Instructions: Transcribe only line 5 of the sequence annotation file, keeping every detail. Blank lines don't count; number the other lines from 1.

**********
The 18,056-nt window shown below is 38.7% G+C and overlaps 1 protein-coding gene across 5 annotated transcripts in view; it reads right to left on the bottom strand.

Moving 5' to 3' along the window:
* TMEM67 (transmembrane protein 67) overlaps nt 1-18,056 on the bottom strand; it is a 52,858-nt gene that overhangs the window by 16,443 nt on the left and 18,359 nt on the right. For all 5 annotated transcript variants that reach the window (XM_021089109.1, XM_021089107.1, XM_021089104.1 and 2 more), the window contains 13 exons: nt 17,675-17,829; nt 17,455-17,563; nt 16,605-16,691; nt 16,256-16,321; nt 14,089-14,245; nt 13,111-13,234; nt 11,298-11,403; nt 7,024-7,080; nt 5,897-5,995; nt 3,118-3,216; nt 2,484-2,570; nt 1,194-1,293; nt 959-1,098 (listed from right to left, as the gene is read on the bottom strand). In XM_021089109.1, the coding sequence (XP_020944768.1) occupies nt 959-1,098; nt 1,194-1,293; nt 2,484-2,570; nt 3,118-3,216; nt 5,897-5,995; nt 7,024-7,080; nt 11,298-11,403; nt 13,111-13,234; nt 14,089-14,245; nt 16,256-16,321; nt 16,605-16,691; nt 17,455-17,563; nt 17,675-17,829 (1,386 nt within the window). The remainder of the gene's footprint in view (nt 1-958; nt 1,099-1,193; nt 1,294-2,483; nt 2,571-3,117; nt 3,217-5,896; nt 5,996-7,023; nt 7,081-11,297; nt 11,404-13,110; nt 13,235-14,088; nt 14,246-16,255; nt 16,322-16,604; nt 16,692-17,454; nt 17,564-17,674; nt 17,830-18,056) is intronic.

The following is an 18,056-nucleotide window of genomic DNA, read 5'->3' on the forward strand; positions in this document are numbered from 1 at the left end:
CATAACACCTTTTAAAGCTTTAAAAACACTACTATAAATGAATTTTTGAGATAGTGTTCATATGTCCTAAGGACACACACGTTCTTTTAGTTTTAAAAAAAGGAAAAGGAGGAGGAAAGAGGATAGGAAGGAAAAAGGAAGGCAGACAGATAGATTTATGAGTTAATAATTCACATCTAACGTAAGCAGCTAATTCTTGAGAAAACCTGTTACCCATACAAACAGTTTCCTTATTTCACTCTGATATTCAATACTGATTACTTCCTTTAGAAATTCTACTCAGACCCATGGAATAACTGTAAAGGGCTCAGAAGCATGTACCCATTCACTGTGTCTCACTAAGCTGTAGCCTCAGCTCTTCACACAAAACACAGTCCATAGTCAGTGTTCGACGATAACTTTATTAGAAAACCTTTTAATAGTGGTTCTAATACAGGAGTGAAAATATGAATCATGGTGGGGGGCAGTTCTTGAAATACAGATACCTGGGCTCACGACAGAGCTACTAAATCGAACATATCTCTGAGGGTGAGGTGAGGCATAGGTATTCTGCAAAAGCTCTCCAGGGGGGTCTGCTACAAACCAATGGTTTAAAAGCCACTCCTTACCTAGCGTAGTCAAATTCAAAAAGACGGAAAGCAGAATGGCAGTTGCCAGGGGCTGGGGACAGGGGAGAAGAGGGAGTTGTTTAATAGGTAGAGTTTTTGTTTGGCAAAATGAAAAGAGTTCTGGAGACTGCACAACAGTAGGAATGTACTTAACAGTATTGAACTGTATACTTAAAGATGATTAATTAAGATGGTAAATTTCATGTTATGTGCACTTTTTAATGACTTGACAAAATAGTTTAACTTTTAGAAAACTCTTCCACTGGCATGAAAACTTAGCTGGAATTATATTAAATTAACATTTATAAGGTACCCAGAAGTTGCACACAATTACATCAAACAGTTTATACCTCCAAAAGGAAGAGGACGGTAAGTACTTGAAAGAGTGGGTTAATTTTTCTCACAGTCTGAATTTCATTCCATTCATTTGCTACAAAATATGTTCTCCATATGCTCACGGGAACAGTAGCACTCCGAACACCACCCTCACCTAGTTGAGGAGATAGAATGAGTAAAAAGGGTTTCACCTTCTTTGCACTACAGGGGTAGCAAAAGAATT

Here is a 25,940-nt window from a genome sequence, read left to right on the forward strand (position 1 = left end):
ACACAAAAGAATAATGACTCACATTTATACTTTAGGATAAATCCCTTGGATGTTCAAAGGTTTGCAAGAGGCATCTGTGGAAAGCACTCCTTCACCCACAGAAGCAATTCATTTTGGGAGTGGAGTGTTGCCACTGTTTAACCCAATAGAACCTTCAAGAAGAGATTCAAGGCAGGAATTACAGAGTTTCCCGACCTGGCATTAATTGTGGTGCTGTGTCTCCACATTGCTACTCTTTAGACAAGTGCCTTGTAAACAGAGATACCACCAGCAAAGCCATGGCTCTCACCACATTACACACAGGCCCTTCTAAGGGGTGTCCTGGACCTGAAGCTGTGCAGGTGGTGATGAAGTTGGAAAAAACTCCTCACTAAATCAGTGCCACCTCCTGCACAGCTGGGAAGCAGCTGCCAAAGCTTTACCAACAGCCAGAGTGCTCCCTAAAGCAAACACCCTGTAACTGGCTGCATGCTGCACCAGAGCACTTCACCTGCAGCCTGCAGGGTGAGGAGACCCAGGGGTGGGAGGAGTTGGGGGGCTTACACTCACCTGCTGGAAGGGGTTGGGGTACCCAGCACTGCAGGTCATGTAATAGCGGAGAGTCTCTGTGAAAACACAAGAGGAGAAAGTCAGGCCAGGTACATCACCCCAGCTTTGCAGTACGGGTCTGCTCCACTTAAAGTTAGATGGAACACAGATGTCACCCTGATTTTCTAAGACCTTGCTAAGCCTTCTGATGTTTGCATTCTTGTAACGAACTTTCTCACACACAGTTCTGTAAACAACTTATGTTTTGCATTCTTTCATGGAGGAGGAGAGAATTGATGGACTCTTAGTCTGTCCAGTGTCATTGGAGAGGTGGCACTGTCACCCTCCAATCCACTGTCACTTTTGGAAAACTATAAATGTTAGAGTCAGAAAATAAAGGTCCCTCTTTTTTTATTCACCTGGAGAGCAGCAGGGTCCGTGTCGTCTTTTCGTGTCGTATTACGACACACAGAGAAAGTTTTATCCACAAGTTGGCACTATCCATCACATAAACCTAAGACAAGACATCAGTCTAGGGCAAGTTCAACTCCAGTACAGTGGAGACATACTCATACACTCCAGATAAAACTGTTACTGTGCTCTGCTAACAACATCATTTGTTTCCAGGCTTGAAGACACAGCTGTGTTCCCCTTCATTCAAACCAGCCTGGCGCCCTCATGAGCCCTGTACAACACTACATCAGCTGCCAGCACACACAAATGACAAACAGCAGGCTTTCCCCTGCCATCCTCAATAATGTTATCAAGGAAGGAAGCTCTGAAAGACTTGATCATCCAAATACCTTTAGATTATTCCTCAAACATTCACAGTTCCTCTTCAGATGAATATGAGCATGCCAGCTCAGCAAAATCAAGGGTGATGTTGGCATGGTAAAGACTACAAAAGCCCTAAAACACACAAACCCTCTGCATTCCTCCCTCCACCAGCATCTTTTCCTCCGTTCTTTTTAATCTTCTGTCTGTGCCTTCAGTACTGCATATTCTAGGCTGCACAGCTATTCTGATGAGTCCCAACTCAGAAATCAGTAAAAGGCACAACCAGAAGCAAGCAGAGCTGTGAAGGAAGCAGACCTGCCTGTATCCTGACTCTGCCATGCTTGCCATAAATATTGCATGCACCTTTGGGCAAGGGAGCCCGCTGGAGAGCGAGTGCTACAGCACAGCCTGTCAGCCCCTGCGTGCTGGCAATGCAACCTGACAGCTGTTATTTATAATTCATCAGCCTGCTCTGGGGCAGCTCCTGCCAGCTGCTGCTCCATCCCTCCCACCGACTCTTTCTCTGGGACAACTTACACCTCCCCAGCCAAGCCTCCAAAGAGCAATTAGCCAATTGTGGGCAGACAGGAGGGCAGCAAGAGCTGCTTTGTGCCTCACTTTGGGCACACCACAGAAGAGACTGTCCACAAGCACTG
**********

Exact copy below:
CATAACACCTTTTAAAGCTTTAAAAACACTACTATAAATGAATTTTTGAGATAGTGTTCATATGTCCTAAGGACACACACGTTCTTTTAGTTTTAAAAAAAGGAAAAGGAGGAGGAAAGAGGATAGGAAGGAAAAAGGAAGGCAGACAGATAGATTTATGAGTTAATAATTCACATCTAACGTAAGCAGCTAATTCTTGAGAAAACCTGTTACCCATACAAACAGTTTCCTTATTTCACTCTGATATTCAATACTGATTACTTCCTTTAGAAATTCTACTCAGACCCATGGAATAACTGTAAAGGGCTCAGAAGCATGTACCCATTCACTGTGTCTCACTAAGCTGTAGCCTCAGCTCTTCACACAAAACACAGTCCATAGTCAGTGTTCGACGATAACTTTATTAGAAAACCTTTTAATAGTGGTTCTAATACAGGAGTGAAAATATGAATCATGGTGGGGGGCAGTTCTTGAAATACAGATACCTGGGCTCACGACAGAGCTACTAAATCGAACATATCTCTGAGGGTGAGGTGAGGCATAGGTATTCTGCAAAAGCTCTCCAGGGGGGTCTGCTACAAACCAATGGTTTAAAAGCCACTCCTTACCTAGCGTAGTCAAATTCAAAAAGACGGAAAGCAGAATGGCAGTTGCCAGGGGCTGGGGACAGGGGAGAAGAGGGAGTTGTTTAATAGGTAGAGTTTTTGTTTGGCAAAATGAAAAGAGTTCTGGAGACTGCACAACAGTAGGAATGTACTTAACAGTATTGAACTGTATACTTAAAGATGATTAATTAAGATGGTAAATTTCATGTTATGTGCACTTTTTAATGACTTGACAAAATAGTTTAACTTTTAGAAAACTCTTCCACTGGCATGAAAACTTAGCTGGAATTATATTAAATTAACATTTATAAGGTACCCAGAAGTTGCACACAATTACATCAAACAGTTTATACCTCCAAAAGGAAGAGGACGGTAAGTACTTGAAAGAGTGGGTTAATTTTTCTCACAGTCTGAATTTCATTCCATTCATTTGCTACAAAATATGTTCTCCATATGCTCACGGGAACAGTAGCACTCCGAACACCACCCTCACCTAGTTGAGGAGATAGAATGAGTAAAAAGGGTTTCACCTTCTTTGCACTACAGGGGTAGCAAAAGAATT